this is a brilliant post, that's exactly what I wanted to say here before, but language limitation (do I hear some laugh back there...?) and lower 'acceptance' of non-english speaking people which I have experienced before also in other newsgroups did not allow me to write it right. Thank you, Torrey, for pointing out these problems instead of me. The conclusion is clear - Question your Authorities and I say - do not put your trust in someone who's got dollar signs deep in their eyes. What you only fear that *might* be potentially possible in the financial background of this whole industry is for sure happening and is only the top of an iceberg... I'd like to say just a few more things - the problem sometimes is that opinions which are a bit radical or out of the frame of 'what majority considers right' are not considered as potentially right/potentially wrong but instead they are rejected as 'totally mad'. But, and I am not the first one to say that, the role of the science is to consider new ideas as potentially right and to do research on them, not to reject them in advance as 'scientifically unproved' only because today's science cannot prove them or because there's too much bias about them (political interests) or there's too much lobbistic interests and dollars flying in the air.. It's only about opening the door. It's about perceiving new facts without strong emotions, mostly negative ones. Every time there was a change, there were problems, is it same again? I KNOW, as someone said here, that depression is one of the worst things to happen to a human being, but today's mainstream psychology hasn't got a frame to treat it right. To some extent, it has but after that it's very limited. Another problem - most of you think that there's only one physical world that you live in and that the consciousness is just a side effect of the brain functioning. Then there's theory of chemical unbalance and then there are chemicals to 'balance' it back again which nobody really knows why they do work on someone and why they do not work on someone else. Today's science could never step out of its shadow and try to look somewhere else than ONLY inside the skull. But people having certain experiences can only laugh at this 'narrowmindness' and shallow approach. But remember, it's just a matter of accepting new opinions. There's a very nice example in one of the Grof's book - when a TV set breaks, a repairman comes to fix it. He rumbles inside the TV and finally fixes it, it was a matter of mechanical part of TV. It is functional again. But if owner of that TV complained about the quality of TV broadcast, he calls the reapirman again. Then this repairman rumbles inside the TV trying to find out why this programme is so bad... Sounds weird? That's exactly what is being done today. Bio-oriented psychology looks for the reason in the brain, where it's not, if you like it or not. I dare to say that most of the psychotherapist practise today is Freudian based. But, as someone else here menitoned, Freudian theory knows why there's a trouble but somehow, after conducting its approaches, when the trouble should be over, it is still there, though maybe in a weaker form. This kind of therpay is ineffective on you, therefore there is the only possibility - medications. And that is still shocking for me to see how you encourage each other to try this and that and to combine it then with a third one and if it still doesn't work then you maybe will need to remain on them until the end of your life. There are new approaches but due to too many interests and thanks to too much misunderstanding you'll have to keep hoping with a pill on your lips until there's not an atmosphere of true scientifical research and acceptance of new ideas. There are new ideas and approaches but as there are billions of dollars 'in the air' and you don't ask for more, status quo seems the only way. Open your mind and listen, get the information and ask for more, otherwise you'll end up like 'pigs in a cage on antibiotics' only being required to consume more and more and more. Is there something that's pulling the strings? You can mention lsd here and most of the responses will be, with all the respect, dumb reactions of people who 'heard something' or even 'experienced it' but are under strrong influence of, and that's necessary to say, misuse and abuse of such substances in sixties. But the image that these substances have now because of what happened 30 years ago doesn't necessarily mean there isn't a serious psychiatric use for them. Say 'drugs' here and people will start shaking and calling God to help, say 'Prozac' here and people will start calling with desire 'YES! YES! YES!' Are they paid by pharmaceuticalls?. And how many of those have really read about this issue, how many here have read 'LSD Psychotherpay' 'LSD - the problem solving substance' 'Psilocybin solution' or 'Using LSD on terminally ill patients'? There are studies, articles available, but only few will react openly. This is not to promote lsd or any other drug, it's about an example of the reaction which lacks openness and wisdom. Even psychology evolves and there are new approaches, try to inform yourselves about transpersonal psychology, or better try to pay a visit to transpersonal psychologist, he might be having legal means to let you fully experience the deep reasons of depression. This is again not to promote transpersonal psychology as the only right cure for everything.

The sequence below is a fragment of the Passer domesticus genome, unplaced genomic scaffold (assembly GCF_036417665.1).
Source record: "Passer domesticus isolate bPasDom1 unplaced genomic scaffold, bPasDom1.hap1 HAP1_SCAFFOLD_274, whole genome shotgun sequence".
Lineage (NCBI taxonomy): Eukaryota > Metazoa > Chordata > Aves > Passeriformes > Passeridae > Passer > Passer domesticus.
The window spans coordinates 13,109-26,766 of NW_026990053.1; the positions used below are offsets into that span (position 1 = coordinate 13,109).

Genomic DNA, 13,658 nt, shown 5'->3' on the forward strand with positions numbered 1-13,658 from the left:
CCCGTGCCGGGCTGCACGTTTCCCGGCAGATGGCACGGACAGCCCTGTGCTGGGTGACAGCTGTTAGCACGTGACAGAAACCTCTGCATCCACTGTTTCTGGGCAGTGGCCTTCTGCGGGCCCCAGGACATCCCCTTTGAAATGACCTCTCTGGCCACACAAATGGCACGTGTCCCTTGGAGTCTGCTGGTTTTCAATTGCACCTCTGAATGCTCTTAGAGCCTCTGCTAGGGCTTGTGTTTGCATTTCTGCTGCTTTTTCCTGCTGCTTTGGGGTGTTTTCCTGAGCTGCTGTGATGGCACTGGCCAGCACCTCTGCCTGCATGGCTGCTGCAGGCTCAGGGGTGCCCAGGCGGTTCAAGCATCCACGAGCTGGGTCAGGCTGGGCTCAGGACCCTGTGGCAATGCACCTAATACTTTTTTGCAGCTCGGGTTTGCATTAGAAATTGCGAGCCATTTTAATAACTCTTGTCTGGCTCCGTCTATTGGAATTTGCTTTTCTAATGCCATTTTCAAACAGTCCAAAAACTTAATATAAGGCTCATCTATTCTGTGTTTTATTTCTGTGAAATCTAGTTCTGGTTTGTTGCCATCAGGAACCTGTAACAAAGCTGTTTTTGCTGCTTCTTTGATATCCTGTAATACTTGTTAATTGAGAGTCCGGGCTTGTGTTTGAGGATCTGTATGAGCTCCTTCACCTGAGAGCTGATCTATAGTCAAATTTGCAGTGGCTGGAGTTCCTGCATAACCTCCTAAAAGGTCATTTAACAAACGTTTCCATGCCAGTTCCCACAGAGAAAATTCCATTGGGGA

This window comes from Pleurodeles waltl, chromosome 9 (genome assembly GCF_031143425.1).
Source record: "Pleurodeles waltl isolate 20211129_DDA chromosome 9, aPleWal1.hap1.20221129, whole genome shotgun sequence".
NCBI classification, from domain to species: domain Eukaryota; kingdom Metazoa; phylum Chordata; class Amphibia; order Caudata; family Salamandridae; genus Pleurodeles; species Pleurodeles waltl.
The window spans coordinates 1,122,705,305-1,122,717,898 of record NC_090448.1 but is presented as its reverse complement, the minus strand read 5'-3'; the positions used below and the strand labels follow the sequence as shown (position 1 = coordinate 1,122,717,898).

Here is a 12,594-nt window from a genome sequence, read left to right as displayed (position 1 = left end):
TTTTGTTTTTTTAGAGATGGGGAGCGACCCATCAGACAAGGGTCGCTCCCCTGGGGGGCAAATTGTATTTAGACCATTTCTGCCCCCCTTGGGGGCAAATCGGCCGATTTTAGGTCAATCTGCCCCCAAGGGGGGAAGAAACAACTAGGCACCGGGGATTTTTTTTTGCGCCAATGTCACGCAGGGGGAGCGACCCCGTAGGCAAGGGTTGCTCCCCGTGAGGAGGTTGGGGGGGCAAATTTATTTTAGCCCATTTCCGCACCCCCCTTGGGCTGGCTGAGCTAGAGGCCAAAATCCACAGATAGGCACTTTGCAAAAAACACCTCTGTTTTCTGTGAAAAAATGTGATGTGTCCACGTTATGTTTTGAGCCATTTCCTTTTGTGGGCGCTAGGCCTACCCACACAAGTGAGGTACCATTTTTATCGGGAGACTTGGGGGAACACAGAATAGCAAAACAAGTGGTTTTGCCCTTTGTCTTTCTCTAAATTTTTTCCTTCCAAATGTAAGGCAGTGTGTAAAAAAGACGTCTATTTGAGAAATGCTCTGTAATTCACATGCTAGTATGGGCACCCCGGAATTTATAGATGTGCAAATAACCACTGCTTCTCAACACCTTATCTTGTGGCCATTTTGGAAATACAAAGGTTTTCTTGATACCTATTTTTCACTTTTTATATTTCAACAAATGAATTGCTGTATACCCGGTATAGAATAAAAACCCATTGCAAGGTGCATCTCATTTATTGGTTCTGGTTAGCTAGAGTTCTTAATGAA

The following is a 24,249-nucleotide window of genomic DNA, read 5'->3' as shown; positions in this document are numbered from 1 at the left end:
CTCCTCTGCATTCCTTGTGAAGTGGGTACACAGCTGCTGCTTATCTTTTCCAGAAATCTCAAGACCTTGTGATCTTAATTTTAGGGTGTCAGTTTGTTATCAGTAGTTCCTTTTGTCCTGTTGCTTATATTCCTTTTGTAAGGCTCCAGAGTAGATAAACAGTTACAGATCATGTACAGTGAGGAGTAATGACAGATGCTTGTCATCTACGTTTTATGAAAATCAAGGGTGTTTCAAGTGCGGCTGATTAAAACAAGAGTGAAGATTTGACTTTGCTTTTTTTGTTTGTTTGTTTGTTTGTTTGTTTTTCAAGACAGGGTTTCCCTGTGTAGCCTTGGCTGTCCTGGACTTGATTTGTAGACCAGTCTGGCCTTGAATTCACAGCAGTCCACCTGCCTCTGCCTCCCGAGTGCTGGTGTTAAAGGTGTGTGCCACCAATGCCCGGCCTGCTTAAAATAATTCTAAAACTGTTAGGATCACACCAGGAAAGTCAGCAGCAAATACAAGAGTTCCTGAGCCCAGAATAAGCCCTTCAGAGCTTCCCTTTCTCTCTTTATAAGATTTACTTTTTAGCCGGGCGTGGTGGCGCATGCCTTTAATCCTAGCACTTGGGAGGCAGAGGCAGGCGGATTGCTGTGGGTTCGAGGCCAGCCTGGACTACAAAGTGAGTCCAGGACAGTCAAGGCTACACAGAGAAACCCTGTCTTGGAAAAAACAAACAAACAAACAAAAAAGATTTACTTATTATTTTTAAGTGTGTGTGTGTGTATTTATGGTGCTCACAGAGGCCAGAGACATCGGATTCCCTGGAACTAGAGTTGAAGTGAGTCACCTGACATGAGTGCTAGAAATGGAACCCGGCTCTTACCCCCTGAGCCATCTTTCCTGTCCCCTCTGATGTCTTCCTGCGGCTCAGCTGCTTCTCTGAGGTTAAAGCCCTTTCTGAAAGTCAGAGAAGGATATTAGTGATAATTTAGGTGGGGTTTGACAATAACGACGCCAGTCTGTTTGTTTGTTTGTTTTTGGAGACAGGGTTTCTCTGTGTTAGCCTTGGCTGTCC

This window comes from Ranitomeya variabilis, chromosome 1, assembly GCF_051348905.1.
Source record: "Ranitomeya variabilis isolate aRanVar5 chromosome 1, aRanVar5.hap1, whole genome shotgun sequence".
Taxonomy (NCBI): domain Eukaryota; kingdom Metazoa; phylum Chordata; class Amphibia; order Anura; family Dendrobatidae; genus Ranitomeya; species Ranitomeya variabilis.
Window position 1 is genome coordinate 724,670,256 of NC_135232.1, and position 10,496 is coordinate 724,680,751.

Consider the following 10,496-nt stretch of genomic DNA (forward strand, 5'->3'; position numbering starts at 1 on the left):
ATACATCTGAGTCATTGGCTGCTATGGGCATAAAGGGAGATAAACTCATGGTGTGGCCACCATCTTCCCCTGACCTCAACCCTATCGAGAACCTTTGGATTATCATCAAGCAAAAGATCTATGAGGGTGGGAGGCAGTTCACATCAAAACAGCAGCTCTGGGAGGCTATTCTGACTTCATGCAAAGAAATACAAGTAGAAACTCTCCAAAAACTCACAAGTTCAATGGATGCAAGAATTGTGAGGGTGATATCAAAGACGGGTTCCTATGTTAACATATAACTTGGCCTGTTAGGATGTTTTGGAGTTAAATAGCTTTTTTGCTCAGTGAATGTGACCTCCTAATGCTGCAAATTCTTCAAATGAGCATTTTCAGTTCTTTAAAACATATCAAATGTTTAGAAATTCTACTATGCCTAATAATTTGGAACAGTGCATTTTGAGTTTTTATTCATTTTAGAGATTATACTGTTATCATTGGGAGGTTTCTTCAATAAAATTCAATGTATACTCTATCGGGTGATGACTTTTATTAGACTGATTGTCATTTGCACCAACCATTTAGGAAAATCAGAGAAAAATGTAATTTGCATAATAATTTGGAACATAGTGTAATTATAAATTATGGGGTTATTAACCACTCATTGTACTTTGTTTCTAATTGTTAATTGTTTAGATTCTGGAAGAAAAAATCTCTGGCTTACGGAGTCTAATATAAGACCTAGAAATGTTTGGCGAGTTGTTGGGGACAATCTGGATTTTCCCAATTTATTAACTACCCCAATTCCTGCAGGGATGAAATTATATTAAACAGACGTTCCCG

Something to think about:
By Ronald F. Borne, Ph.D., Department of Medicinal Chemistry, School of Pharmacy,
University of Mississippi. In his article called 'Serotonin: The Neurotransmitter for the '90s' you could read this:
....Analyst project a greater than $10 billion market for serotonin-related drugs in the 1990s...